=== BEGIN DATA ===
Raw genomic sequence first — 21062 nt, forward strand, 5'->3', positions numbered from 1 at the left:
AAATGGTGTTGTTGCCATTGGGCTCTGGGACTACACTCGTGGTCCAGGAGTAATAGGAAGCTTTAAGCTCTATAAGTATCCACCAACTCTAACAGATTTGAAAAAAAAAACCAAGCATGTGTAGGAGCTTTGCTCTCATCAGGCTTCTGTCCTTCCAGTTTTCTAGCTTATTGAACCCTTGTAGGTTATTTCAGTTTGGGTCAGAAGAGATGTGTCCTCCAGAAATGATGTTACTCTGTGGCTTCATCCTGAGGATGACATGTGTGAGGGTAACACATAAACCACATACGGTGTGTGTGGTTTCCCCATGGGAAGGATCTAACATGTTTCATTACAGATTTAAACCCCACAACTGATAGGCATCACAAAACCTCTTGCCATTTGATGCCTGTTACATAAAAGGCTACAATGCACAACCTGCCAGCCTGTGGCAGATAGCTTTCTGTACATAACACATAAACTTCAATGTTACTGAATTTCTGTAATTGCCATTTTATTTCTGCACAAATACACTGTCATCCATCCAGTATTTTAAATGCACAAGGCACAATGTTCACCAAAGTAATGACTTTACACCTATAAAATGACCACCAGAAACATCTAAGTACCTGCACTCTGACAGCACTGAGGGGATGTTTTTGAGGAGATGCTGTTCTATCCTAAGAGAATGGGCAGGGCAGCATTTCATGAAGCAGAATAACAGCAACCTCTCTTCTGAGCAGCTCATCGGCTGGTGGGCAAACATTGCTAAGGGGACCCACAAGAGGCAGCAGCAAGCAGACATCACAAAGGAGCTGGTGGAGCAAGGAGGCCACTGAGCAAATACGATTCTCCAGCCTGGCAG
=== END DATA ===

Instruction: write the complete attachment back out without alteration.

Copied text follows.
Raw genomic sequence first — 21062 nt, forward strand, 5'->3', positions numbered from 1 at the left:
AAATGGTGTTGTTGCCATTGGGCTCTGGGACTACACTCGTGGTCCAGGAGTAATAGGAAGCTTTAAGCTCTATAAGTATCCACCAACTCTAACAGATTTGAAAAAAAAAACCAAGCATGTGTAGGAGCTTTGCTCTCATCAGGCTTCTGTCCTTCCAGTTTTCTAGCTTATTGAACCCTTGTAGGTTATTTCAGTTTGGGTCAGAAGAGATGTGTCCTCCAGAAATGATGTTACTCTGTGGCTTCATCCTGAGGATGACATGTGTGAGGGTAACACATAAACCACATACGGTGTGTGTGGTTTCCCCATGGGAAGGATCTAACATGTTTCATTACAGATTTAAACCCCACAACTGATAGGCATCACAAAACCTCTTGCCATTTGATGCCTGTTACATAAAAGGCTACAATGCACAACCTGCCAGCCTGTGGCAGATAGCTTTCTGTACATAACACATAAACTTCAATGTTACTGAATTTCTGTAATTGCCATTTTATTTCTGCACAAATACACTGTCATCCATCCAGTATTTTAAATGCACAAGGCACAATGTTCACCAAAGTAATGACTTTACACCTATAAAATGACCACCAGAAACATCTAAGTACCTGCACTCTGACAGCACTGAGGGGATGTTTTTGAGGAGATGCTGTTCTATCCTAAGAGAATGGGCAGGGCAGCATTTCATGAAGCAGAATAACAGCAACCTCTCTTCTGAGCAGCTCATCGGCTGGTGGGCAAACATTGCTAAGGGGACCCACAAGAGGCAGCAGCAAGCAGACATCACAAAGGAGCTGGTGGAGCAAGGAGGCCACTGAGCAAATACGATTCTCCAGCCTGGCAG